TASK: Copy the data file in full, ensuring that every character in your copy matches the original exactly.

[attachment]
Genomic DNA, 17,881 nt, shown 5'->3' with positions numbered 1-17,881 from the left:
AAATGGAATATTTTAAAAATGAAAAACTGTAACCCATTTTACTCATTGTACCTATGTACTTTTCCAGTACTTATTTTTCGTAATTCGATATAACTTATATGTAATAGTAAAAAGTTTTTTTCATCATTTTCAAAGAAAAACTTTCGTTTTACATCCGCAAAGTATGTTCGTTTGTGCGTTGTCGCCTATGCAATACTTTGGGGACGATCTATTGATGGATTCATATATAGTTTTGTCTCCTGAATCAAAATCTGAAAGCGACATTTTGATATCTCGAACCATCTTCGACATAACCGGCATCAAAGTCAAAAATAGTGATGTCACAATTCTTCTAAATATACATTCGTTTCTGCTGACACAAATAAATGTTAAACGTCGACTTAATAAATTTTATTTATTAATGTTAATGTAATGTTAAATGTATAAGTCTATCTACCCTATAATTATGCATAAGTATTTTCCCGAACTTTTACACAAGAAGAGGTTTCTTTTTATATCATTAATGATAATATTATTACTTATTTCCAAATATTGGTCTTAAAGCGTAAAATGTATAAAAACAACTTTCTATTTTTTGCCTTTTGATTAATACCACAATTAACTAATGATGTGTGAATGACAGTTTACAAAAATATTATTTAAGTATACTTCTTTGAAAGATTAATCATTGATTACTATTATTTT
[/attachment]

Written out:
Genomic DNA, 17,881 nt, shown 5'->3' with positions numbered 1-17,881 from the left:
AAATGGAATATTTTAAAAATGAAAAACTGTAACCCATTTTACTCATTGTACCTATGTACTTTTCCAGTACTTATTTTTCGTAATTCGATATAACTTATATGTAATAGTAAAAAGTTTTTTTCATCATTTTCAAAGAAAAACTTTCGTTTTACATCCGCAAAGTATGTTCGTTTGTGCGTTGTCGCCTATGCAATACTTTGGGGACGATCTATTGATGGATTCATATATAGTTTTGTCTCCTGAATCAAAATCTGAAAGCGACATTTTGATATCTCGAACCATCTTCGACATAACCGGCATCAAAGTCAAAAATAGTGATGTCACAATTCTTCTAAATATACATTCGTTTCTGCTGACACAAATAAATGTTAAACGTCGACTTAATAAATTTTATTTATTAATGTTAATGTAATGTTAAATGTATAAGTCTATCTACCCTATAATTATGCATAAGTATTTTCCCGAACTTTTACACAAGAAGAGGTTTCTTTTTATATCATTAATGATAATATTATTACTTATTTCCAAATATTGGTCTTAAAGCGTAAAATGTATAAAAACAACTTTCTATTTTTTGCCTTTTGATTAATACCACAATTAACTAATGATGTGTGAATGACAGTTTACAAAAATATTATTTAAGTATACTTCTTTGAAAGATTAATCATTGATTACTATTATTTT